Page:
Asus ROG Strix XG16 Review: Portable Gaming Monitor for iPad Air Price

Asus ROG Strix XG16AHP-W Review: A Souped-Up Portable Gaming Monitor for iPad Air Price

The Asus ROG Strix XG16 portable gaming monitor — now available in India, a year on from its international launch — is built for a very specific purpose. To be fair, its name says as much. Not just once, but twice in fact. ROG, or Republic of Gamers, is the moniker Asus uses — as you can guess — for devices that cater to gaming audiences first and foremost. Add to that the other important keyword, “portable”. The Strix XG16 is, essentially, a primary or secondary monitor for gaming on the go. Asus would hope that you pair it with an ROG laptop, and keep it within the family. Of course, you are free to use it with a Steam Deck (basically a PC) or a Nintendo Switch (which I mostly did).

But no matter what route you take, its ergonomics get in the way. There’s two ways for the Asus ROG Strix XG16 to stand — either on its own using the built-in kickstand, or with the help of a fancy, adjustable tripod that’s bundled along. You can use any camera tripod thanks to the standardised mount on the back, though there’s little point to it since you’ve got a specialised one in the box. This is a bigger decision outside India, where Asus sells two variants: one with the tripod and one without (the technical names are XG16AHP-E and XG16AHP-W, respectively). In India, Asus is only selling the latter version. That does mean you’re forced to pay for the tripod even if you don’t care for it.

Asus ROG Strix XG16AHP-W review: design and specs

Whether you use the kickstand or the tripod, the Asus portable monitor’s footprint is huge. With the wafer-thin kickstand — it tilts from five to 27.5 degrees — the ROG Strix XG16 never really feels on stable footing. I tried to use it on the backseat of a car, but it wobbled no matter what position I put it in. And even when it’s not wobbling, it’s nearly impossible to get it in an ideal viewing position. (Because the XG16 has an IPS panel and not OLED, the viewing angles aren’t great either.) Either the top half of the display feels too far from the bottom half, as you increase the tilt angle. But on lower tilt angles, the 15.6-inch display feels small, as you need to push it away from yourself to decrease viewing angles.

Asus ROG Strix XG16 specifications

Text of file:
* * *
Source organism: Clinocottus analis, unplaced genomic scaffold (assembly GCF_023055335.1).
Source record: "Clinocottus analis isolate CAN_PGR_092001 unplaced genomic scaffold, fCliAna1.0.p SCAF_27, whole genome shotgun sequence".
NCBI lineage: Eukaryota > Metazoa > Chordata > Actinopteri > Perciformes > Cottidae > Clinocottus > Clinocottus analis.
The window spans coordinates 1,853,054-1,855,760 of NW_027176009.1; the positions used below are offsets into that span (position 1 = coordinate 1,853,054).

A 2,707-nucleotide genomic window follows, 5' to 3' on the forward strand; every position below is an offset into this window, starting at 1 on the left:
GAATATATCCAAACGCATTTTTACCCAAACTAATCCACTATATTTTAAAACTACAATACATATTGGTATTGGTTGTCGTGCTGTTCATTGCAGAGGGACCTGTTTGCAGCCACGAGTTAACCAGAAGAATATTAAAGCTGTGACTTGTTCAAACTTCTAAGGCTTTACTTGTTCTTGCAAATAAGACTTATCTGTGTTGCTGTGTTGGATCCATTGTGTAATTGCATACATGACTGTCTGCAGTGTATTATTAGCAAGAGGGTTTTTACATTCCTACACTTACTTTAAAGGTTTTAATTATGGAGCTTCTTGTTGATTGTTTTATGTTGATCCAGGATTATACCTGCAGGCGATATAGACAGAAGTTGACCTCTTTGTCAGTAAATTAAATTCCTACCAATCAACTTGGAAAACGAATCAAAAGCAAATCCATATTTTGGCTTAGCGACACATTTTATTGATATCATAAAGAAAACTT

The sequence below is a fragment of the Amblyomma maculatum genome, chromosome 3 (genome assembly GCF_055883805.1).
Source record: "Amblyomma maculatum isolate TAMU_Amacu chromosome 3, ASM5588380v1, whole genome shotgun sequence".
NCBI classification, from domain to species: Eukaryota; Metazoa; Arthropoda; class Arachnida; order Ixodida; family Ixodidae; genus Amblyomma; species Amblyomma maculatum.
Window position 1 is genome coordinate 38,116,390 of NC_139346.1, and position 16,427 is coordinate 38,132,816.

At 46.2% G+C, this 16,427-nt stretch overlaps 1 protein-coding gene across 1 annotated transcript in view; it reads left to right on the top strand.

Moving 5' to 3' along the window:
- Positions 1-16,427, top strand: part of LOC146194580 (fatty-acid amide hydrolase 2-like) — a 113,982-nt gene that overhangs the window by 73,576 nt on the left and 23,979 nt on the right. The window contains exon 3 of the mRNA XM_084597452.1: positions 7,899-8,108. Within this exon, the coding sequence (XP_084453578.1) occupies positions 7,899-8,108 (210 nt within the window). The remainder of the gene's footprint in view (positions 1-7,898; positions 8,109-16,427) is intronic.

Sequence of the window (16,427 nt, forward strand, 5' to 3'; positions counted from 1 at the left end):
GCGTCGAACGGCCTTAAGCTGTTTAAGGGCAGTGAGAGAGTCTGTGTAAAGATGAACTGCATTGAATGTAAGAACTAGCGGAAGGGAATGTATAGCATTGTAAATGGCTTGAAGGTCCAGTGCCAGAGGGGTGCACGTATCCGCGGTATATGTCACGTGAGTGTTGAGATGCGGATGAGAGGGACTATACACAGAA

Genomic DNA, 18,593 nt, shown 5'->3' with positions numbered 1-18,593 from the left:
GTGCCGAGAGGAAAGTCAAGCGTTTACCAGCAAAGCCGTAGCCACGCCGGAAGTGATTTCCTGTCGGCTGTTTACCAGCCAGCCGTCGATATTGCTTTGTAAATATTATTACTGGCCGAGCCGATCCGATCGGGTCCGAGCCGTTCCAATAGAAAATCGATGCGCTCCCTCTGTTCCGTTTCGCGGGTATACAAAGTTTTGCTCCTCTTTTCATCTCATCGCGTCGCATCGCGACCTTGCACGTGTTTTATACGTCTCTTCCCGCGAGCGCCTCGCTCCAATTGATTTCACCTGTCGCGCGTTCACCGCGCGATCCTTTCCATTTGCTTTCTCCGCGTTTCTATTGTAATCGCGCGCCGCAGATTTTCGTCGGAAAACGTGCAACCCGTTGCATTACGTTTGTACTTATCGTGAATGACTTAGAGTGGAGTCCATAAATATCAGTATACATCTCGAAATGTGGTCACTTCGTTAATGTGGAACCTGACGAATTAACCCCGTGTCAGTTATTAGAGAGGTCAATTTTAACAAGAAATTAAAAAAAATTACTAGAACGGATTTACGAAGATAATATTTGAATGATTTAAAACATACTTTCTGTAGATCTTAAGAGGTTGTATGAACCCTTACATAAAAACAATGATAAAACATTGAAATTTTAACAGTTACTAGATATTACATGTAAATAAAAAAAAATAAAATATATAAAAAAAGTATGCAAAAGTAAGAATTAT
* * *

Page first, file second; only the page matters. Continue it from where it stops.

• Dimensions (WxHxD): 28.6 cm x 21 cm x 1.2 cm
  • Dimensions (with stand unfolded): 28.6 cm x 21 cm x 22.5 cm
  • Screen size: 15.6-inch
  • Resolution: 1920 x 1080
  • HDR: No
  • Local dimming: No
  • Refresh rate: 144Hz
  • VRR: Yes
  • Nvidia G-Sync: Yes
  • Speakers: Yes
  • Battery: 7,800 mAh
  • Ports: Micro-HDMI, USB Type-C x2, 3.5mm audio out

The tripod has its own problems. For one, it’s fairly heavy. Two, it needs as much space as stands for much larger monitors. On my daily work desk, the ROG Strix XG16 tripod took up as much room as the built-in stand for my 24-inch Dell monitor. That’s crazy. Owing to this, the 15.6-inch display also looks comical on the tripod, more so if you use it on the tallest setting. And while most monitors have buttons on the front, the XG16 has them on the top of the display. It was awkward to use them, especially when I had it on the tripod. Lastly, there’s no easy way to take it with you. While you can tuck the display into a neat sleeve, provided by Asus, there’s no carrying case for the tripod.

Asus ROG Strix XG16AHP-W review: performance

When it comes to the gaming monitor aspects, I have no complaints. The ROG Strix XG16 boasts of 144Hz refresh rate and Nvidia G-Sync support out of the box. I didn’t have any sources that could output that, but I did test 120Hz with my PlayStation 5. As with all things 120fps, you can’t feel the jump from 60fps. You definitely feel it going from 30fps to 60fps, but it’s not the same when you double it again. The colours are fantastic — in fact, Asus is so sure about the XG16’s colour accuracy that it includes a very nerdy calibration report sheet in the box. I love it. The ROG Strix XG16 is fantastically tuned right out of the box, though with a bit of calibration, you can get it to look even better.